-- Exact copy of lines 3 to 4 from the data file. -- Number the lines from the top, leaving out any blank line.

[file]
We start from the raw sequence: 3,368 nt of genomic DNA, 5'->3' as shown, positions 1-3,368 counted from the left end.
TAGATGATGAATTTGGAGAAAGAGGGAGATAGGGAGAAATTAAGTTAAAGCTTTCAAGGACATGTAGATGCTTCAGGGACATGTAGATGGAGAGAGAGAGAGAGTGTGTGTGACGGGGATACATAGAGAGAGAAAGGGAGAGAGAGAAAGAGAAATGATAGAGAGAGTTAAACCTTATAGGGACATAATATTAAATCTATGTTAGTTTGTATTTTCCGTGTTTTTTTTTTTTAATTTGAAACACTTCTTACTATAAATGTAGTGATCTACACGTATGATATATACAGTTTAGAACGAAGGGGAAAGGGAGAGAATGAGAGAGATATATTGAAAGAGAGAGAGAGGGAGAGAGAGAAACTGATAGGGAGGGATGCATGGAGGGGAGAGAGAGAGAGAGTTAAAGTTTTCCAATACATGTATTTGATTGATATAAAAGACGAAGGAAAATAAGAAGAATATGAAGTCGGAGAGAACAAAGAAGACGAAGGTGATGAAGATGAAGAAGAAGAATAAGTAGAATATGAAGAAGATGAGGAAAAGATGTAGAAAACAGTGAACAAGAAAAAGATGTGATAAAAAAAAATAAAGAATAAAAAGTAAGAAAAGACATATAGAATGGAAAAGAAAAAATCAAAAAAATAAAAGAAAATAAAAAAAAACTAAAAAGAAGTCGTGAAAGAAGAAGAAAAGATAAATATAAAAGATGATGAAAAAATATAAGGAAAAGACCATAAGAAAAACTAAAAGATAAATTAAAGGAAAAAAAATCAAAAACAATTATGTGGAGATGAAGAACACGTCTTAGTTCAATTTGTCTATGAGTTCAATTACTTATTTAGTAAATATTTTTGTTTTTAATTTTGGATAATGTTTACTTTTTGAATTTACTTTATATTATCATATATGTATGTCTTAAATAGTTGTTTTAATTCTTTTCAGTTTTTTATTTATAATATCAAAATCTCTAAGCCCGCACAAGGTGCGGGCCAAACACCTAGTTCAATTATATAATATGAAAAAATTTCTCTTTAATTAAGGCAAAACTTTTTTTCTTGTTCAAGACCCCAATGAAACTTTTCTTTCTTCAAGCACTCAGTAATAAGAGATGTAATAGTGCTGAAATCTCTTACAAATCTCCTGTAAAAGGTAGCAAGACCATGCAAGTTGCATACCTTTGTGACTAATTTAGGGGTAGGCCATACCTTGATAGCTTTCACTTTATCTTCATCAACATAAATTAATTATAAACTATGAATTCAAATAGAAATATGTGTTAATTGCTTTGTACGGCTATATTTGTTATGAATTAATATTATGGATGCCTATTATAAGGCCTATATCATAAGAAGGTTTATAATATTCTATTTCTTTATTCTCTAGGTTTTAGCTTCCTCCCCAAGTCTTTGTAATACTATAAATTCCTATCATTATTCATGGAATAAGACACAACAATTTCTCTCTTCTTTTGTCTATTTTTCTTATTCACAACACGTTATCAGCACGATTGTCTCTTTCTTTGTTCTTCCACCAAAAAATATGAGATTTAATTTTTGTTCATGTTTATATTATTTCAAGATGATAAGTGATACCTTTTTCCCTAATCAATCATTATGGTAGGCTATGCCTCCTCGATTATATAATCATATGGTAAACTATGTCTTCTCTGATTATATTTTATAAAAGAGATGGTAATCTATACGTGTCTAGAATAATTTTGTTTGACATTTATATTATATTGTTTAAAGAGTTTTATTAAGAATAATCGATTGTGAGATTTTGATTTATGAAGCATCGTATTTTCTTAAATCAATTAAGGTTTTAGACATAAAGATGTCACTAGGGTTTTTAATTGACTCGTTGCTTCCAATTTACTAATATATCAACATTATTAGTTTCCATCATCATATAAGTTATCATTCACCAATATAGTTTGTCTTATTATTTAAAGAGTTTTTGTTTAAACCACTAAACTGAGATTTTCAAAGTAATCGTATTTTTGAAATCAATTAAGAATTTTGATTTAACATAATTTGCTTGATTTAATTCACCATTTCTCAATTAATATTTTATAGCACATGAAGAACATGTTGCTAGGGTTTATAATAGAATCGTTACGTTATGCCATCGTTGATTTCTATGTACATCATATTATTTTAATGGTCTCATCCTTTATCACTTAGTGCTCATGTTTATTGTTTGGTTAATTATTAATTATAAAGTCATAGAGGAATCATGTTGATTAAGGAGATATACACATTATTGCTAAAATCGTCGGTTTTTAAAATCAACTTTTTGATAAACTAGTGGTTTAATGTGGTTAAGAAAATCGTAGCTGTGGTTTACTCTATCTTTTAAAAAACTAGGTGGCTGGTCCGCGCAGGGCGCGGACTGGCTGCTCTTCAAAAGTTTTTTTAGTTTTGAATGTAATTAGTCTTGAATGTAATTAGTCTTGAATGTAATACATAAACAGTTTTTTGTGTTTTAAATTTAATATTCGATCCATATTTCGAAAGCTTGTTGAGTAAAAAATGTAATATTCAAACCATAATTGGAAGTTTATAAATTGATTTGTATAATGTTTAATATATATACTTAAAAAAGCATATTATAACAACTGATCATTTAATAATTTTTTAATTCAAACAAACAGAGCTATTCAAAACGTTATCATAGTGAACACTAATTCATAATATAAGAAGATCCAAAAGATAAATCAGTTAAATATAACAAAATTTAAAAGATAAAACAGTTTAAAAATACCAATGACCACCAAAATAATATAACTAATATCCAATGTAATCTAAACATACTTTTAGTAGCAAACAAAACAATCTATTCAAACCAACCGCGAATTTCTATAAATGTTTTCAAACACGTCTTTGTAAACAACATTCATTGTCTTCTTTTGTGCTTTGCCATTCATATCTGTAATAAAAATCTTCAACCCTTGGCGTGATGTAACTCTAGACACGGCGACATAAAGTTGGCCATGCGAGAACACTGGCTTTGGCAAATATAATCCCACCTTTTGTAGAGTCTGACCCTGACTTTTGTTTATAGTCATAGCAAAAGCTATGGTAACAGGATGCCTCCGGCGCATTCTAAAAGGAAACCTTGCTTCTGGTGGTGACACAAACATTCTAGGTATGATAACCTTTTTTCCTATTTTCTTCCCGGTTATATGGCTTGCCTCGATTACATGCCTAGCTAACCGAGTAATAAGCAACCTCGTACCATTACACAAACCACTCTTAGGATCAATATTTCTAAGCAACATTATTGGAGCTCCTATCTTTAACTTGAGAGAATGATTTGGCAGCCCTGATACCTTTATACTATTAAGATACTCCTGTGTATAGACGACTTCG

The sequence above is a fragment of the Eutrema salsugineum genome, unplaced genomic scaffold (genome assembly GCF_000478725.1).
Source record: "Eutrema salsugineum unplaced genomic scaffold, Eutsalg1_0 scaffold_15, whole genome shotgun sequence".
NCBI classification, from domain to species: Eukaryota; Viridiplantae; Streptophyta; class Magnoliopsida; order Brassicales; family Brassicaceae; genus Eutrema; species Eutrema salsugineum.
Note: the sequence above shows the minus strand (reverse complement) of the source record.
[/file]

The sequence above is a fragment of the Eutrema salsugineum genome, unplaced genomic scaffold (genome assembly GCF_000478725.1).
Source record: "Eutrema salsugineum unplaced genomic scaffold, Eutsalg1_0 scaffold_15, whole genome shotgun sequence".